St. Elizabeths Hospital

2700 Martin Luther King Jr., Ave., SE., Washington, District of Columbia



Photo taken for the Historic American Buildings Survey



St. Elizabeths Hospital, founded in 1852, began operations in 1855 as the Government Hospital for the Insane, one of the nation's earliest asylums to offer moral treatment and enlightened human care to persons with mental illness. The first medical superintendent was Charles H. Nichols (1820-1889), who collaborated with the social reformer Dorothea Dix (1802-1887) to establish a model institution in the capital city. For more than a century, St. Elizabeths was internationally recognized as a leading clinical and training institution. During the Civil War, the property was also used to house wounded soldiers. A reluctance of the soldiers to write home stating that they were recuperating at the Government Hospital for the Insane gave rise to the use of the name St. Elizabeths, the historic name of the old royal land grant of which the campus was a part. Thereafter, the institution was informally referred to as St. Elizabeths for decades until the name was formally changed by Congress in 1916. -- National Historic Landmark statement of significance, December 14, 1990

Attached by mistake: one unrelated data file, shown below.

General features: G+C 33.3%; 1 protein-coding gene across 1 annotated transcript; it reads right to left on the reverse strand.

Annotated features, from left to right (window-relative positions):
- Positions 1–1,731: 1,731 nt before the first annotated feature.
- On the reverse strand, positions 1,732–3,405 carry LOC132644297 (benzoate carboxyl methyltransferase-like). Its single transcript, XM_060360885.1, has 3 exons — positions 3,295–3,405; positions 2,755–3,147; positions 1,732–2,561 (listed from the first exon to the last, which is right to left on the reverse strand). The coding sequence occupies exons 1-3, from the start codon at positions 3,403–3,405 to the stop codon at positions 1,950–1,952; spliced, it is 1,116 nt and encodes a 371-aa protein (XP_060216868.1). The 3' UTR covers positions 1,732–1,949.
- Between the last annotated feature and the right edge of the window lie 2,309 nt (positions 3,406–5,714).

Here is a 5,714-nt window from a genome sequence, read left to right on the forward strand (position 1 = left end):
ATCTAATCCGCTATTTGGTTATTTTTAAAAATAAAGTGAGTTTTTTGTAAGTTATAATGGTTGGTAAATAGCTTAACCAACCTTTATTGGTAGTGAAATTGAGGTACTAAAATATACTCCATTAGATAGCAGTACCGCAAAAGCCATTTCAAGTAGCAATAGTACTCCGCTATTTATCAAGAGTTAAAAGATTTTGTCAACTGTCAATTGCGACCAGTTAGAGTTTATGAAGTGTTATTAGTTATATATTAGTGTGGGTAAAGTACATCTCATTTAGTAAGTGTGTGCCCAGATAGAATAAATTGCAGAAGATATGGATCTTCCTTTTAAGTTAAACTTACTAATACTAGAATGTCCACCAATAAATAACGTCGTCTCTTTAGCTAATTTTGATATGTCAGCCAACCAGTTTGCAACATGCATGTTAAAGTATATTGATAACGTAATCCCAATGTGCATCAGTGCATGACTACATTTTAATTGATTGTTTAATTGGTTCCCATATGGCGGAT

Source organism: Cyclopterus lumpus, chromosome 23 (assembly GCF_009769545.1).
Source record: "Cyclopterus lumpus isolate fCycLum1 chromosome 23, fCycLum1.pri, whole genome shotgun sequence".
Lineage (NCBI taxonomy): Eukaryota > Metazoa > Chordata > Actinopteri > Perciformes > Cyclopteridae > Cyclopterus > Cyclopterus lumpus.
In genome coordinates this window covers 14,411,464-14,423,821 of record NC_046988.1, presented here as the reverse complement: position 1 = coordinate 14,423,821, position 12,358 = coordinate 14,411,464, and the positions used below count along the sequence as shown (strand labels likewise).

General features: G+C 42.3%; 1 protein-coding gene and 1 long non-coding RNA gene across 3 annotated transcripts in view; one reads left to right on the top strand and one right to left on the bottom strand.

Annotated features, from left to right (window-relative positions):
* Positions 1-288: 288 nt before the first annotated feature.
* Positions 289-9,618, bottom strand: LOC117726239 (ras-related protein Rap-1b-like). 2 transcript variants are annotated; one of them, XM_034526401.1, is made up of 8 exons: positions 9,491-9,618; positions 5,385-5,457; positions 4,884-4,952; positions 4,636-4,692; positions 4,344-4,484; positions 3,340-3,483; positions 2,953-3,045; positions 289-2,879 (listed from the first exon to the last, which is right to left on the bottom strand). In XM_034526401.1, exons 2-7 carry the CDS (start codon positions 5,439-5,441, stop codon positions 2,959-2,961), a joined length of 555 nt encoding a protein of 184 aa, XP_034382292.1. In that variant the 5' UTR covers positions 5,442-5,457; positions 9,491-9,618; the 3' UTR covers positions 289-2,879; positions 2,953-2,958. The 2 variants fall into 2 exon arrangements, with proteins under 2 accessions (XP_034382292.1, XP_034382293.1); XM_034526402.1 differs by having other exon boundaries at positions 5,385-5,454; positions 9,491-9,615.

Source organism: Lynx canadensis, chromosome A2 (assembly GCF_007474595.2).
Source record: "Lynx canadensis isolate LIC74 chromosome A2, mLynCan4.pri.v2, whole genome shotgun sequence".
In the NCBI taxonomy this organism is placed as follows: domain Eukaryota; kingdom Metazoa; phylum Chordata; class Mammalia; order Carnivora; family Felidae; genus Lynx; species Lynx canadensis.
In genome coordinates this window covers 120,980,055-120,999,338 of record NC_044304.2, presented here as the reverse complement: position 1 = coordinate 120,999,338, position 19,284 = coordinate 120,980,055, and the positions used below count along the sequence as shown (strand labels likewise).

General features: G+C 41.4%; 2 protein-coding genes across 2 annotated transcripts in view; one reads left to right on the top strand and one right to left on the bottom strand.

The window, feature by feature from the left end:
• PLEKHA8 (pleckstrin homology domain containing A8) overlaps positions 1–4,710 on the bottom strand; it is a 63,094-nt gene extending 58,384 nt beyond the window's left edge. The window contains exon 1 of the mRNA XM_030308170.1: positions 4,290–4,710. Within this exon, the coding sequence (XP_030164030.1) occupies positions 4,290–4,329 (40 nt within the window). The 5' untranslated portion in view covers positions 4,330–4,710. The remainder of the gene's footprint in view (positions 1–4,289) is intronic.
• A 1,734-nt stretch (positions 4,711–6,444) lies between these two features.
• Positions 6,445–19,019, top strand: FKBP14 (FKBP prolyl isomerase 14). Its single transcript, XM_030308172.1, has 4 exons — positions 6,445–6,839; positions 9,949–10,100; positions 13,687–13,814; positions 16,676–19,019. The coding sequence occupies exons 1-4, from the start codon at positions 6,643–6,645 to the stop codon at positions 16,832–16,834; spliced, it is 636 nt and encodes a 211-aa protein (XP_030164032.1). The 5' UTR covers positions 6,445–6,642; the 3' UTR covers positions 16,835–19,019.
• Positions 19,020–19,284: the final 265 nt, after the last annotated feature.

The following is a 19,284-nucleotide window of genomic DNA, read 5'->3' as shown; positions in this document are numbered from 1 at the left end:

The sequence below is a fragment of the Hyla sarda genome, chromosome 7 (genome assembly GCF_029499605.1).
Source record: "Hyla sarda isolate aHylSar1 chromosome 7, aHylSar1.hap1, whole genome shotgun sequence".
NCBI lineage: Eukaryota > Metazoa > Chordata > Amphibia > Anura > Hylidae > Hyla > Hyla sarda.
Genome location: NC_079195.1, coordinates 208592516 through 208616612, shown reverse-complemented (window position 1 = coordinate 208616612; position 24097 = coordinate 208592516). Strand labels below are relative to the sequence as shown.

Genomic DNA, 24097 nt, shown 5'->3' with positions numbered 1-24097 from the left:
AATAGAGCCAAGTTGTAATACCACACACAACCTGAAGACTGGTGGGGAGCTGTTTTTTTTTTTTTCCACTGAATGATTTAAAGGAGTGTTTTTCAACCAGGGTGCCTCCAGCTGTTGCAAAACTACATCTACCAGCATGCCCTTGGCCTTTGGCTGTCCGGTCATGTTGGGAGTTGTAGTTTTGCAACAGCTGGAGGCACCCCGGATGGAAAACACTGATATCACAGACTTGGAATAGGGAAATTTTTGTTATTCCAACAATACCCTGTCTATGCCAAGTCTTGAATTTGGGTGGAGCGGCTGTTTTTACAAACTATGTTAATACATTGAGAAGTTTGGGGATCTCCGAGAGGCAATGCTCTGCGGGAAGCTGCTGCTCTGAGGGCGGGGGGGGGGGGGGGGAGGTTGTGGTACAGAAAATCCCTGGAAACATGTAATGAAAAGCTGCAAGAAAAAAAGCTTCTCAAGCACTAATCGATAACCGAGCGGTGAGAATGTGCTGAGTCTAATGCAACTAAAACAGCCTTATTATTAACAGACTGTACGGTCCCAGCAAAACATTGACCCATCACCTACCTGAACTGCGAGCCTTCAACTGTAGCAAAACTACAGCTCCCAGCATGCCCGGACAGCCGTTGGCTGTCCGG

National Register information 

Posted to the National Register of Historic Places on April 26, 1979
Reference number
Architectural style
Victorian: Gothic
Areas of significance
Architecture; Health/Medicine; Social History
Level of significance
Evaluation criteria
B - Person; A - Event; C - Design/Construction
Property type
Historic functions
Hospital; Cemetery
Current function
Periods of significance
1850-1874; 1875-1899; 1900-1924; 1925-1949
Significant years
1852; 1878; 1902
Number of properties
Contributing buildings: 128

Update Log 

  • May 12, 2012: Imported photos from HABS/HAER